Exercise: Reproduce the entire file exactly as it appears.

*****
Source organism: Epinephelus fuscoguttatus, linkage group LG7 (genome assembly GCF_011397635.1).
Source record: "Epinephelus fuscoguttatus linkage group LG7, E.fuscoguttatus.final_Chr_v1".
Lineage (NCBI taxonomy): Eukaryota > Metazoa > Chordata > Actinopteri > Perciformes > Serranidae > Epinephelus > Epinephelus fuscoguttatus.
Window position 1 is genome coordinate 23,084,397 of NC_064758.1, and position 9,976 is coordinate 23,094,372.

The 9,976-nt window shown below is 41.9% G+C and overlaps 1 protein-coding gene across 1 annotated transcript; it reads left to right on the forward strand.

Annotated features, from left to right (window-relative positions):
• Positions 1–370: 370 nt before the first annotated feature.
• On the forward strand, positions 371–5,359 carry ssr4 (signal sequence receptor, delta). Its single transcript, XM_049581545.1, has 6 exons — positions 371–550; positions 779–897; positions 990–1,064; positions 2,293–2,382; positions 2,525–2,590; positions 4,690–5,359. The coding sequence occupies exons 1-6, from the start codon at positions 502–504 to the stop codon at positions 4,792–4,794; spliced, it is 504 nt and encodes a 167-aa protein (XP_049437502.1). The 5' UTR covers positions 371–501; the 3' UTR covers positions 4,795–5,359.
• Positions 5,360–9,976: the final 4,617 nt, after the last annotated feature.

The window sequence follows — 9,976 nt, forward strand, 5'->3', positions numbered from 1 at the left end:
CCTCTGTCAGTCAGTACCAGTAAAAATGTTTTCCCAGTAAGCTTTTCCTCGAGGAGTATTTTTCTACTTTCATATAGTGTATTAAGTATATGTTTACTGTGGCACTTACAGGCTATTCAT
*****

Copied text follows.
Source organism: Epinephelus fuscoguttatus, linkage group LG7 (genome assembly GCF_011397635.1).
Source record: "Epinephelus fuscoguttatus linkage group LG7, E.fuscoguttatus.final_Chr_v1".
Lineage (NCBI taxonomy): Eukaryota > Metazoa > Chordata > Actinopteri > Perciformes > Serranidae > Epinephelus > Epinephelus fuscoguttatus.
Window position 1 is genome coordinate 23,084,397 of NC_064758.1, and position 9,976 is coordinate 23,094,372.

The 9,976-nt window shown below is 41.9% G+C and overlaps 1 protein-coding gene across 1 annotated transcript; it reads left to right on the forward strand.

Annotated features, from left to right (window-relative positions):
• Positions 1–370: 370 nt before the first annotated feature.
• On the forward strand, positions 371–5,359 carry ssr4 (signal sequence receptor, delta). Its single transcript, XM_049581545.1, has 6 exons — positions 371–550; positions 779–897; positions 990–1,064; positions 2,293–2,382; positions 2,525–2,590; positions 4,690–5,359. The coding sequence occupies exons 1-6, from the start codon at positions 502–504 to the stop codon at positions 4,792–4,794; spliced, it is 504 nt and encodes a 167-aa protein (XP_049437502.1). The 5' UTR covers positions 371–501; the 3' UTR covers positions 4,795–5,359.
• Positions 5,360–9,976: the final 4,617 nt, after the last annotated feature.

The window sequence follows — 9,976 nt, forward strand, 5'->3', positions numbered from 1 at the left end:
CCTCTGTCAGTCAGTACCAGTAAAAATGTTTTCCCAGTAAGCTTTTCCTCGAGGAGTATTTTTCTACTTTCATATAGTGTATTAAGTATATGTTTACTGTGGCACTTACAGGCTATTCAT